Wiarton is known for the Wiarton Willie Festival. In February each year, national and international media cover Wiarton Willie and his Groundhog Day prediction. Wiarton began its existence in 1855, when it was surveyed and laid out on lands recently acquired from the First Nations in the area. It was named after the birthplace of Sir Edmund Head, the Governor General of Canada from 1854 to 1861. Settlement first began in 1866, and in 1868, a post office was established.
In 1880, Wiarton was incorporated as a village, then with a population of 750. By 1894, Wiarton had become a town with a population of 2,000, a number similar to its present population of 2,300.
Until 1996, Wiarton was known around Lake Huron and Georgian Bay, as the home of Wiarton Coast Guard Radio, providing continuous weather reports to mariners and residents.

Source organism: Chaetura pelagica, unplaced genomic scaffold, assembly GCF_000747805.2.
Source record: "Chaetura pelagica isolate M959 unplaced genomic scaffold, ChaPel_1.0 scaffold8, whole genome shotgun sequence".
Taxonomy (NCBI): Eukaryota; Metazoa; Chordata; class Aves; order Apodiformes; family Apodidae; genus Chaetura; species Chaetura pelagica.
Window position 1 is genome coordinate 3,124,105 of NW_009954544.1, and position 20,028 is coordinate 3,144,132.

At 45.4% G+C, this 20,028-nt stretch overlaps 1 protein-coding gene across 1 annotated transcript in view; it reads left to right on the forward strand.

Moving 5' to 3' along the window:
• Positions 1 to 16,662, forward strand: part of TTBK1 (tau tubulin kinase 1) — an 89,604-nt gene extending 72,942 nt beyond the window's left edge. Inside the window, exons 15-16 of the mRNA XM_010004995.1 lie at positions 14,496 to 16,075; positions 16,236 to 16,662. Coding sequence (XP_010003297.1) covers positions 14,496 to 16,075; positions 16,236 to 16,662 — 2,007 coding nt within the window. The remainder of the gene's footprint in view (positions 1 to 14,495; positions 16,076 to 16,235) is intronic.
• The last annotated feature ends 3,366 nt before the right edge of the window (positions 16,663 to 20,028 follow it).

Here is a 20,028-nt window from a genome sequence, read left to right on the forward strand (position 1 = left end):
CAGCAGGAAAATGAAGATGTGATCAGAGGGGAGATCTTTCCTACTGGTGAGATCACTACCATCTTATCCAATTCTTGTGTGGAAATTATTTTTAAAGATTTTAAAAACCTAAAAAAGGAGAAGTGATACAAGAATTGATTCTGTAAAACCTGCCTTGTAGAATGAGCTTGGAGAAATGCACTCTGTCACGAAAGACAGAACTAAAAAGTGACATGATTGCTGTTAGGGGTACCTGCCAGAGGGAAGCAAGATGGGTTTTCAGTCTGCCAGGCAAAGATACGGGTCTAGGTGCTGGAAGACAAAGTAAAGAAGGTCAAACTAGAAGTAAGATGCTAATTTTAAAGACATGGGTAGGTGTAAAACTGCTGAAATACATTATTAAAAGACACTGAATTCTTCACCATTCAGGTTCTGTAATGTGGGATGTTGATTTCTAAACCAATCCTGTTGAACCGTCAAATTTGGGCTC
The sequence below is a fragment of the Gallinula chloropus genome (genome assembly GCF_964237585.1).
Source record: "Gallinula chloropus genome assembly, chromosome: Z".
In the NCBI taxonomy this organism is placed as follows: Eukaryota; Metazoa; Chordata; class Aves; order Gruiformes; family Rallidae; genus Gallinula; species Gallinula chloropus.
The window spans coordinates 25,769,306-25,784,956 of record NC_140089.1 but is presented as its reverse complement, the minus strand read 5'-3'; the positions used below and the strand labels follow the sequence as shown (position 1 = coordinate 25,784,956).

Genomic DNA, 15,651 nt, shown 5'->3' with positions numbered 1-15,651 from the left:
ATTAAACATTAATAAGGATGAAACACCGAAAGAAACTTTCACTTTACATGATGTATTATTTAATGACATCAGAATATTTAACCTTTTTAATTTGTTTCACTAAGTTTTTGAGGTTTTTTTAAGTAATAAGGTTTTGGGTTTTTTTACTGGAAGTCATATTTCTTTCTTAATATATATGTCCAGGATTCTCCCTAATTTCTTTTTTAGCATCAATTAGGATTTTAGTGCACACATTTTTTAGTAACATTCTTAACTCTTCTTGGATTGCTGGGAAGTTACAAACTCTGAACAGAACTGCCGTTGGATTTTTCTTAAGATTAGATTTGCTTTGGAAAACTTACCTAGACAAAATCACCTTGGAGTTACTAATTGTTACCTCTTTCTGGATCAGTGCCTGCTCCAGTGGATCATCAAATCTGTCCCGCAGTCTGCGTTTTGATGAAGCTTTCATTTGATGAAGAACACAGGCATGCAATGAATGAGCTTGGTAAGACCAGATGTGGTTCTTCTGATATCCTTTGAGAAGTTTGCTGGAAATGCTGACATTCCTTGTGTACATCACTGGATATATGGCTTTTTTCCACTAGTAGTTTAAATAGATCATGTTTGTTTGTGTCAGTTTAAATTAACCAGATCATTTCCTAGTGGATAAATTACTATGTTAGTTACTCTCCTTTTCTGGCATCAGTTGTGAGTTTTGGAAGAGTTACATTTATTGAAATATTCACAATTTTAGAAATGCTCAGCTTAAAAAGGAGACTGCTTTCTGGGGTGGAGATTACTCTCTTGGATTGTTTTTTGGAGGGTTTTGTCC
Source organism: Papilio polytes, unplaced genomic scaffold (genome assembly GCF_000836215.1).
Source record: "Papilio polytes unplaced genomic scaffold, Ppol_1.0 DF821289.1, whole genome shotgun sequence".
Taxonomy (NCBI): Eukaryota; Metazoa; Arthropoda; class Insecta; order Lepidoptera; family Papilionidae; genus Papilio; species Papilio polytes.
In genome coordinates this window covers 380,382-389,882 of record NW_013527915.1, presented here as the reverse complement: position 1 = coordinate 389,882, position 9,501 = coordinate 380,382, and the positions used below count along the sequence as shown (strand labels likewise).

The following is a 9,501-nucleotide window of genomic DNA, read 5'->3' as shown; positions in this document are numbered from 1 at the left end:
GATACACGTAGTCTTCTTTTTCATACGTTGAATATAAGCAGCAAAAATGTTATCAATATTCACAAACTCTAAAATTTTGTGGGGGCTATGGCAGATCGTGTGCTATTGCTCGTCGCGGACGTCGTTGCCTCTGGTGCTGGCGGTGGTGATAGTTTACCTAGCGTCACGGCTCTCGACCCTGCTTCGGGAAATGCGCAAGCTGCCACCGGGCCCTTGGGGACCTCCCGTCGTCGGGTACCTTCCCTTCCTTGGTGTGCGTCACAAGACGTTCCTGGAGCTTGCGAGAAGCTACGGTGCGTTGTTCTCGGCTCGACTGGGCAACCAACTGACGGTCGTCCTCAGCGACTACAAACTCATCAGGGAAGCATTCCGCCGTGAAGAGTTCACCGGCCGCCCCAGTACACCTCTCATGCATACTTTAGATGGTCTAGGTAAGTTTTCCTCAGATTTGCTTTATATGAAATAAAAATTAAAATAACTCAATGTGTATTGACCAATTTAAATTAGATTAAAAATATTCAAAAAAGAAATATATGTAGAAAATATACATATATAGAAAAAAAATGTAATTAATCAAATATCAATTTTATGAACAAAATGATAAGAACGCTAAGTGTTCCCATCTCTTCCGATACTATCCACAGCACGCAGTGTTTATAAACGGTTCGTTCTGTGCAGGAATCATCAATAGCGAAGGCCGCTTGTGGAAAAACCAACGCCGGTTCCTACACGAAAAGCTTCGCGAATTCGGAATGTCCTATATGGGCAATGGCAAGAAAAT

In 1999, Wiarton was administratively amalgamated into the new municipality of the Town of South Bruce Peninsula. Geographically, the town is defined by the rugged limestone cliffs of the Niagara Escarpment (a UNESCO World Biosphere Reserve - one of only twelve such reserves in Canada), which bisects the town. The town rests on the picturesque shores of Colpoys Bay, part of Georgian Bay, itself part of Lake Huron, one of the Great Lakes whose waters are shared between Canada and the USA. The town has long been known as the gateway to the Bruce Peninsula, the peninsula separating Georgian Bay from the rest of Lake Huron.
Tourism forms an important part of the town's modern economy, attracting many seasonal visitors to the area's cottages and resorts, and to the town's marina. The Bruce Trail, Canada's oldest and longest footpath, provides public access to the 725-kilometre-long Niagara Escarpment which runs through the town.